A WikiLeaks for Wildlife Gives Whistle-Blowers a Way to Turn in Environmental Criminals

WildLeaks’ target: poaching kingpins who have evaded capture.

(Photo: Ivan Lieman/AFP/Getty Images)

Sep 1, 2014· 1 MIN READ
Katharine Gammon has written for Nature, Wired, Discover, and Popular Science. A new mom, she lives in Santa Monica.

Illegal logging. Smuggling of primates for pets. Slaughtering elephants for their tusks. Around the world, environmental crime is on the rise. Now a new project that aims to be a WikiLeaks for wildlife is giving whistle-blowers a safe place to tip off authorities about poachers and other enviro-criminals.

Called WildLeaks, the project launched in February and is funded by Elephant Action League, a Los Angeles–based nonprofit that fights wildlife crime. Wildlife crime is a $17 billion business each year, the fourth-most-profitable illicit trade in the world, according to Global Financial Integrity, a Washington, D.C., watchdog group.

When tips come in, they are put through a lengthy verification process and then turned over to law enforcement or other organizations for follow-up, according to WildLeaks founder Andrea Crosta, the executive director of Elephant Action League.

Crosta said WildLeaks’ first tip was about the smuggling of a wildlife product to the United States. Among the tips turned in are inside information on ivory trafficking in East Africa, tiger poaching in Sumatra, illegal trophy hunting in Southern Africa, illegal possession of endangered species in Gulf countries, and illegal logging in Mexico, Malawi, and Russia.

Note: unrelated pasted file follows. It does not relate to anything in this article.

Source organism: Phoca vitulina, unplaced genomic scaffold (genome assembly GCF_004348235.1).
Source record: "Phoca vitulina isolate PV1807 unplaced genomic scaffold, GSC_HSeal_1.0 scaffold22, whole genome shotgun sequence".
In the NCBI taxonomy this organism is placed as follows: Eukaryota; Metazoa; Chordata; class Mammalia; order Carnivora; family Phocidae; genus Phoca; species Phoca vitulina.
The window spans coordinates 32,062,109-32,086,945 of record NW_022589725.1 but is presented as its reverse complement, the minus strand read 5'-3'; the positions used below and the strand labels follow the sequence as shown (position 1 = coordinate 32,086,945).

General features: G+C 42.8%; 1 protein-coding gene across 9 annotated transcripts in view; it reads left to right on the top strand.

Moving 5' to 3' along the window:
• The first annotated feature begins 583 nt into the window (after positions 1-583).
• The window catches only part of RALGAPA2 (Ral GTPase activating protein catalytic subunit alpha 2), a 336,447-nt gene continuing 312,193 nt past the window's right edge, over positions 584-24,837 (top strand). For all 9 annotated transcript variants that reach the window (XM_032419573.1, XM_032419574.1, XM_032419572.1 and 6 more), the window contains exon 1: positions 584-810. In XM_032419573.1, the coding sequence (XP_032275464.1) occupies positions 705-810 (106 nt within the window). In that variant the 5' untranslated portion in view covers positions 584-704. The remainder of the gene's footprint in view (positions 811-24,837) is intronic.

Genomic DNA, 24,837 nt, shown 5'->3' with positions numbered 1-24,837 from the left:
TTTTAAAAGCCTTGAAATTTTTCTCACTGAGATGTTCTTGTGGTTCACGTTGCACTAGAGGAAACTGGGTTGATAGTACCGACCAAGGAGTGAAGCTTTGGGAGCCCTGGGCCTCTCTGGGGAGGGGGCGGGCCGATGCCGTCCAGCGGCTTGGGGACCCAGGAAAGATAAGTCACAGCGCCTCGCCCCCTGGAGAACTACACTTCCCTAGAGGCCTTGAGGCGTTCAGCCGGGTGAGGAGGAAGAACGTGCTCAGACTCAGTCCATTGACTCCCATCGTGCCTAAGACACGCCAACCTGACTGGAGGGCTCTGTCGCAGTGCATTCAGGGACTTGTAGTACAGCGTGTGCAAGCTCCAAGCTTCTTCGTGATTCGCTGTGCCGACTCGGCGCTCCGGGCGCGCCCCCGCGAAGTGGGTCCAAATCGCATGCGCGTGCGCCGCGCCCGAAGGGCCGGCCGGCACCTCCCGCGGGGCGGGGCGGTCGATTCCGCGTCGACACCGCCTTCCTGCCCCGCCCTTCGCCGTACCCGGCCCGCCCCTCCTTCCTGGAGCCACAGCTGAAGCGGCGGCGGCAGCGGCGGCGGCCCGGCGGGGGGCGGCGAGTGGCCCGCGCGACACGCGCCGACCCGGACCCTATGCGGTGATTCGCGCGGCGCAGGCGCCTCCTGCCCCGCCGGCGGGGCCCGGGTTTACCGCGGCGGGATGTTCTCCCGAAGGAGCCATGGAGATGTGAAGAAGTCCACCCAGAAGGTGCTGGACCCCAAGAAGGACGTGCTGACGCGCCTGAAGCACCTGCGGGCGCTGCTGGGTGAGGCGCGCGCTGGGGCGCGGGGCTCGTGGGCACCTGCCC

Since WildLeaks went live, the site has received dozens of tips. So far about 25 have been deemed reliable and potentially useful. On average, WildLeaks gets a few tips every week.

“The investigations are long and quite complex,” Crosta said. “We are not interested in facilitating the arrest of small-time poachers or traffickers; we’re aiming at the higher levels.”

He added, “Most of the energy goes toward jailing small-time poachers in the field, though the real problem is the traffickers and corrupt government officials behind those crimes—but getting to these people requires an understanding of criminal networks.”

While poachers and small-time wildlife traffickers are being jailed or killed, law enforcement officials haven’t been able to snare those who control poaching operations.

“It’s a shame, but it’s a big failure by everyone—the international community, even NGOs,” said Crosta. “To catch a real kingpin still remains a Holy Grail.”

Meanwhile, poaching continues unabated. At the start of the 19th century, there were 17 million elephants worldwide. By the beginning of the 20th century, the number had dwindled to 5 million, and today there are fewer than 500,000 elephants left.

More than 97 percent of tigers have been killed over the past century. Crosta says that lions may be the next big cats to disappear: Their population has dropped over the past 50 years from 200,000 to fewer than 20,000.

WildLeaks logs tips in four categories, one of which is wildlife crime’s toll on humans. That includes the exploitation of vulnerable communities by criminal organizations, poaching money that goes to support militia and terrorist groups, and the expansion of criminal activities—for example, when a weapon bought to kill elephant is later used to rob a bank.

Raising awareness about the human toll of wildlife crimes can elevate the discussion, especially in China and other Asian countries where newfound wealth has created a demand for ivory.

“We want to start a conversation not about elephants or rhinos but about people dying and human rights,” Crosta said.